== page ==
A new electronic implant can fight bacterial infection inside the body and then harmlessly dissolve. The simple, passive device is made entirely of silk and magnesium, which are both benign, biocompatible materials. The device, which can be loaded with antibiotics, could be implanted inside the body during surgery and then wirelessly triggered from outside to kill bacteria using heat or by releasing drugs. Once its work is done, it would dissolve.
The idea is to make benign, functional electronics that last in the body for a finite amount of time so that no surgical retrieval is required, explains Fiorenzo Omenetto, a professor of bioengineering at Tufts University. Researchers from Omenetto’s group, together with collaborators from the Shanghai Institute of Microsystem and Information Technology in China and the University of Illinois at Urbana-Champaign, presented results on their device at the IEEE MEMS 2015 conference last week.
Several other research teams are exploring the potential of spider silk for electronics. Omenetto focuses on silkworm silk. In addition to vanishing medical implants, he wants to make silk-based consumer electronics that would degrade when needed rather than lying around in landfills. He has made graphene-and-silk-based nanosensing tattoos to detect bacteria in the mouth. And with UIUC’s John Rogers, he has previously made silk-encased dissolvable electronics that used silicon nanomembranes as the electronics substrate.
The device that the researchers presented at MEMS 2015—and recently in the journal PNAS—has no silicon. It’s a very simple design: a power-receiving coil and a serpentine resistor made of magnesium are deposited on a silk film and then encapsulated in a silk pocket. Omenetto’s team gets the silk from silkworm cocoons. They’ve figured out how to fine-tune the silk’s crystallinity and other properties so that it degrades at time intervals ranging from minutes to weeks.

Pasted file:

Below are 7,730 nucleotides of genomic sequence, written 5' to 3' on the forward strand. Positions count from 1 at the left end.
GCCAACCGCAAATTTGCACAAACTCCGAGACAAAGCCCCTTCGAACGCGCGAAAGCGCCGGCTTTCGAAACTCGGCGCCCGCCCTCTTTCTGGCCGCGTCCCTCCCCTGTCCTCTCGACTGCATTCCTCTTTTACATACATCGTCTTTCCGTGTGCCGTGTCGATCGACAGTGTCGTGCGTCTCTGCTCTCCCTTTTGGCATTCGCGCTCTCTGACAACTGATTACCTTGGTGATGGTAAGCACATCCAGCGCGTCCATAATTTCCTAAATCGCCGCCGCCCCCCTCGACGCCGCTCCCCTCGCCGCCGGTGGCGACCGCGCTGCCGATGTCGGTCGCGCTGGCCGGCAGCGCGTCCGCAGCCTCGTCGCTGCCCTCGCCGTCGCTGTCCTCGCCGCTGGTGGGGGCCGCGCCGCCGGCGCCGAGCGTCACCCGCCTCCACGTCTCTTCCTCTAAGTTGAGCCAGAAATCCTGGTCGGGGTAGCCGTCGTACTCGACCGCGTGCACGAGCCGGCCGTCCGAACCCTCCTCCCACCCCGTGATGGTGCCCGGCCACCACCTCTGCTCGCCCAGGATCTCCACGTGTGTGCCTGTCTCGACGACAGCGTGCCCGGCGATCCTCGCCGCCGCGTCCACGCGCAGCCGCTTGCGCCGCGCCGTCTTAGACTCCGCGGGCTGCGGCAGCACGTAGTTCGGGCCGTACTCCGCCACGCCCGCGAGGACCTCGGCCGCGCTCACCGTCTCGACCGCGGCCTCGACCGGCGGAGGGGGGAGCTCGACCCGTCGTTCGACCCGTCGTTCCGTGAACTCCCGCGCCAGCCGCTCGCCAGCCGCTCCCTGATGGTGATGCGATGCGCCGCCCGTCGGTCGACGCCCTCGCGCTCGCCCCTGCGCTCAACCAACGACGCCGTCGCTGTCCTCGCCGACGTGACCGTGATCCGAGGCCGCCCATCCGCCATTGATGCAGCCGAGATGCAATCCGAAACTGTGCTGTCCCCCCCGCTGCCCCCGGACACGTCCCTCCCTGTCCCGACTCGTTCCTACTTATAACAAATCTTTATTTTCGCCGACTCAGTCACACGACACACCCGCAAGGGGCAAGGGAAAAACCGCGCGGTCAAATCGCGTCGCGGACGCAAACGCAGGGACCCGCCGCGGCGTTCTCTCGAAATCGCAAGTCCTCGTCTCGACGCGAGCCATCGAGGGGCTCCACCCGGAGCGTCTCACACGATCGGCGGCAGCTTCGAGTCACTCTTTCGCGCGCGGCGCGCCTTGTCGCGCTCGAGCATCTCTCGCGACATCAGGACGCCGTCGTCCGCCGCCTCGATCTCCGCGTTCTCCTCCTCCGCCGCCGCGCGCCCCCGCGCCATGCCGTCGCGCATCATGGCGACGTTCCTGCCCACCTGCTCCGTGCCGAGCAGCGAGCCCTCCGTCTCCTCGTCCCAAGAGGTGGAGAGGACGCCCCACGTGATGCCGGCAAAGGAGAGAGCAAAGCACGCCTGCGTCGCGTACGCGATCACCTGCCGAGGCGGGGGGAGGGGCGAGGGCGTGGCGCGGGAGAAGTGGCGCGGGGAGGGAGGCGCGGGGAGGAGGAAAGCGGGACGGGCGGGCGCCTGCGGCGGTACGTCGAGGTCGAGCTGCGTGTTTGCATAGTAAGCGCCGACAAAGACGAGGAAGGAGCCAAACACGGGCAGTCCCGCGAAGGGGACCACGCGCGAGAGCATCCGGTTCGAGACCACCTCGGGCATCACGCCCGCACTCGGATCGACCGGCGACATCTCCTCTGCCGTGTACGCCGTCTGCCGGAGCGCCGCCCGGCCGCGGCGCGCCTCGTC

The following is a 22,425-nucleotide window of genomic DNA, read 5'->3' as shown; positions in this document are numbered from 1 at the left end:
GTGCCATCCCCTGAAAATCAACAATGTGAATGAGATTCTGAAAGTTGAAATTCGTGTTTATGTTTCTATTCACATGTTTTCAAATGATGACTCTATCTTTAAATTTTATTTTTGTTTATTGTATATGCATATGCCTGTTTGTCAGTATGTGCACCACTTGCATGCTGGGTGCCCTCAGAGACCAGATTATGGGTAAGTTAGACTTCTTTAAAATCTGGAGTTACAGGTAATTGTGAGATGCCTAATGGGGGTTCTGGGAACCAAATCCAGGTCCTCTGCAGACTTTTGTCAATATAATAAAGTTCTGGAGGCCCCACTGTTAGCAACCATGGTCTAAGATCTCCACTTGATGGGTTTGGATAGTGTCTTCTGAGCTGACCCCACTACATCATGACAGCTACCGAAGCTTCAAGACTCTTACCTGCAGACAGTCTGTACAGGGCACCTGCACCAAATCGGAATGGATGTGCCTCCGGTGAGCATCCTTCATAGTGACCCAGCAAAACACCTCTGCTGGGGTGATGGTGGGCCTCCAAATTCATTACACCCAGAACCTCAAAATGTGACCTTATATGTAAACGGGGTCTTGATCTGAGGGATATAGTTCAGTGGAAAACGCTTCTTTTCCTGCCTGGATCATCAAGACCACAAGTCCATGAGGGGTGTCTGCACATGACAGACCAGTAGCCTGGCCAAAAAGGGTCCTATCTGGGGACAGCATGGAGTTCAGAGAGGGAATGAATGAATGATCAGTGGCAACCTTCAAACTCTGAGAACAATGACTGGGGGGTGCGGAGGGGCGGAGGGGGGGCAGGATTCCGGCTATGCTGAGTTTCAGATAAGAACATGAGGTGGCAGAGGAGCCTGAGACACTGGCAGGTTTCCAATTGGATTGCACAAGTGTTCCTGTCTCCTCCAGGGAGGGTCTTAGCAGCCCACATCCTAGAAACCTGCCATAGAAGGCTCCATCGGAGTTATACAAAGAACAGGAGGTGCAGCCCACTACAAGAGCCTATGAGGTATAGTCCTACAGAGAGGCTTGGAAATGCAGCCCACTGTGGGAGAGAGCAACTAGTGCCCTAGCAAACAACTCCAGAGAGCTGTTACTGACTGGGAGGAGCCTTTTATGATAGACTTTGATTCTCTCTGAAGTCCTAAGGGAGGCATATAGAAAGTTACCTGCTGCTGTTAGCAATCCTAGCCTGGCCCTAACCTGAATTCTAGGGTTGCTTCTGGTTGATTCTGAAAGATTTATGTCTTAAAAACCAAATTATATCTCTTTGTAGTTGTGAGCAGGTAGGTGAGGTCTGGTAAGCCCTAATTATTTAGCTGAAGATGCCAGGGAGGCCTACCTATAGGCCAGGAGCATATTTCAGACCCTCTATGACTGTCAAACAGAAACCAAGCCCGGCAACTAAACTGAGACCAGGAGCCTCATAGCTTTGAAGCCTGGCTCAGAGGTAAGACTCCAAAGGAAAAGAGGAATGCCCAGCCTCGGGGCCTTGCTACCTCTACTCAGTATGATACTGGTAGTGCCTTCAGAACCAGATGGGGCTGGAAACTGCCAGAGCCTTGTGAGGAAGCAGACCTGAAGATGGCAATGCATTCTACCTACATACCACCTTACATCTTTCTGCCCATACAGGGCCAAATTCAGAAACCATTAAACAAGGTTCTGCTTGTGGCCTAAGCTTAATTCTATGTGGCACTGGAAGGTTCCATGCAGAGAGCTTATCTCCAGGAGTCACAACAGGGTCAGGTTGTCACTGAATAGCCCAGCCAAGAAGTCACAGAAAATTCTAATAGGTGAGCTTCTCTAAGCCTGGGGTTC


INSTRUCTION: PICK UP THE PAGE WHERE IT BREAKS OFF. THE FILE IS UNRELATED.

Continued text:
“You then have a little band-aid that you put under the skin,” Omenetto says. “Silk here acts like the plastic substrate, and it is medically digestive. And the magnesium on top hydrolyzes and breaks down and dissolves.”
The researchers implanted the device in the skin of mice that were infected with the Staphylococcus aureus bacteria. They wirelessly activated the device using a transmitter for two sets of ten-minute treatments. The resistor heats up, and the heat kills bacteria. After 24 hours, tissue collected from the mice was infection-free. The device fully dissolved and vanished in 15 days.
In a separate in vitro experiment, the researchers loaded a silk film with the antibiotic ampicillin and attached it, along with a magnesium heater, to a silk pocket. When they wirelessly heated the device, the silk film released the drug.
Photo: Tufts University